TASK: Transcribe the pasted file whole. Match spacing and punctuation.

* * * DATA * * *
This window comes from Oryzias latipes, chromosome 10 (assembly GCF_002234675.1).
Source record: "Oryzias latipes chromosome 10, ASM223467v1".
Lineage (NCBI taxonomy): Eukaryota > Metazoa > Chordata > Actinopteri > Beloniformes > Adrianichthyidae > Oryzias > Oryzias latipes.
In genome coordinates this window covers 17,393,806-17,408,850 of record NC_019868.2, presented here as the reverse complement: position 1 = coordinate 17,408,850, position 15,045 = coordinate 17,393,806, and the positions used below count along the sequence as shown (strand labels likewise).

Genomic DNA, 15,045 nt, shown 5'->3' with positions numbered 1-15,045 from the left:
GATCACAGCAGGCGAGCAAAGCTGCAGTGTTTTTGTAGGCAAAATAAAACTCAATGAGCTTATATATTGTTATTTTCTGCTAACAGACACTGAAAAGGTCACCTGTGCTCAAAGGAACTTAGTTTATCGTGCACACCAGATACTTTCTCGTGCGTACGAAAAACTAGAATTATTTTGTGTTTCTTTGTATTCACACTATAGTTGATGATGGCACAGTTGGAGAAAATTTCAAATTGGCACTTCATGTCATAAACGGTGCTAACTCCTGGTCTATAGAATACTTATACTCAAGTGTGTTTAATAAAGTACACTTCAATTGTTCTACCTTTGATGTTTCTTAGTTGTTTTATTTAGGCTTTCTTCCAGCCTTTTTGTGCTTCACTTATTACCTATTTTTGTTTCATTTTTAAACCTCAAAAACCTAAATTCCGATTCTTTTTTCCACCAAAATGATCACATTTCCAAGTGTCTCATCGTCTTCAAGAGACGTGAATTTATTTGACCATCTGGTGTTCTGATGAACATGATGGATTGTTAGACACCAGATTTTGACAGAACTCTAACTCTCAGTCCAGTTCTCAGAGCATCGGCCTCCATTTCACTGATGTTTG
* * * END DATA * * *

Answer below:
This window comes from Oryzias latipes, chromosome 10 (assembly GCF_002234675.1).
Source record: "Oryzias latipes chromosome 10, ASM223467v1".
Lineage (NCBI taxonomy): Eukaryota > Metazoa > Chordata > Actinopteri > Beloniformes > Adrianichthyidae > Oryzias > Oryzias latipes.
In genome coordinates this window covers 17,393,806-17,408,850 of record NC_019868.2, presented here as the reverse complement: position 1 = coordinate 17,408,850, position 15,045 = coordinate 17,393,806, and the positions used below count along the sequence as shown (strand labels likewise).

Genomic DNA, 15,045 nt, shown 5'->3' with positions numbered 1-15,045 from the left:
GATCACAGCAGGCGAGCAAAGCTGCAGTGTTTTTGTAGGCAAAATAAAACTCAATGAGCTTATATATTGTTATTTTCTGCTAACAGACACTGAAAAGGTCACCTGTGCTCAAAGGAACTTAGTTTATCGTGCACACCAGATACTTTCTCGTGCGTACGAAAAACTAGAATTATTTTGTGTTTCTTTGTATTCACACTATAGTTGATGATGGCACAGTTGGAGAAAATTTCAAATTGGCACTTCATGTCATAAACGGTGCTAACTCCTGGTCTATAGAATACTTATACTCAAGTGTGTTTAATAAAGTACACTTCAATTGTTCTACCTTTGATGTTTCTTAGTTGTTTTATTTAGGCTTTCTTCCAGCCTTTTTGTGCTTCACTTATTACCTATTTTTGTTTCATTTTTAAACCTCAAAAACCTAAATTCCGATTCTTTTTTCCACCAAAATGATCACATTTCCAAGTGTCTCATCGTCTTCAAGAGACGTGAATTTATTTGACCATCTGGTGTTCTGATGAACATGATGGATTGTTAGACACCAGATTTTGACAGAACTCTAACTCTCAGTCCAGTTCTCAGAGCATCGGCCTCCATTTCACTGATGTTTG